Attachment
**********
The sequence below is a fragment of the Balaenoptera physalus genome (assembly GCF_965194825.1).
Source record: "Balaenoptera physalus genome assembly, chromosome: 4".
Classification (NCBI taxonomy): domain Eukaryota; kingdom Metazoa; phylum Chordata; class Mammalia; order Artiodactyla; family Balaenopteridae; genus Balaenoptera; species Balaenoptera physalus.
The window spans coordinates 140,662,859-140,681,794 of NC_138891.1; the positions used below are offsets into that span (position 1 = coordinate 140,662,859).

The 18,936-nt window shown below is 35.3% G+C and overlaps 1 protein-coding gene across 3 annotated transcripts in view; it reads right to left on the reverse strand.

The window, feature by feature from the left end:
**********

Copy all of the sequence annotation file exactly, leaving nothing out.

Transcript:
The sequence below is a fragment of the Balaenoptera physalus genome (assembly GCF_965194825.1).
Source record: "Balaenoptera physalus genome assembly, chromosome: 4".
Classification (NCBI taxonomy): domain Eukaryota; kingdom Metazoa; phylum Chordata; class Mammalia; order Artiodactyla; family Balaenopteridae; genus Balaenoptera; species Balaenoptera physalus.
The window spans coordinates 140,662,859-140,681,794 of NC_138891.1; the positions used below are offsets into that span (position 1 = coordinate 140,662,859).

The 18,936-nt window shown below is 35.3% G+C and overlaps 1 protein-coding gene across 3 annotated transcripts in view; it reads right to left on the reverse strand.

The window, feature by feature from the left end: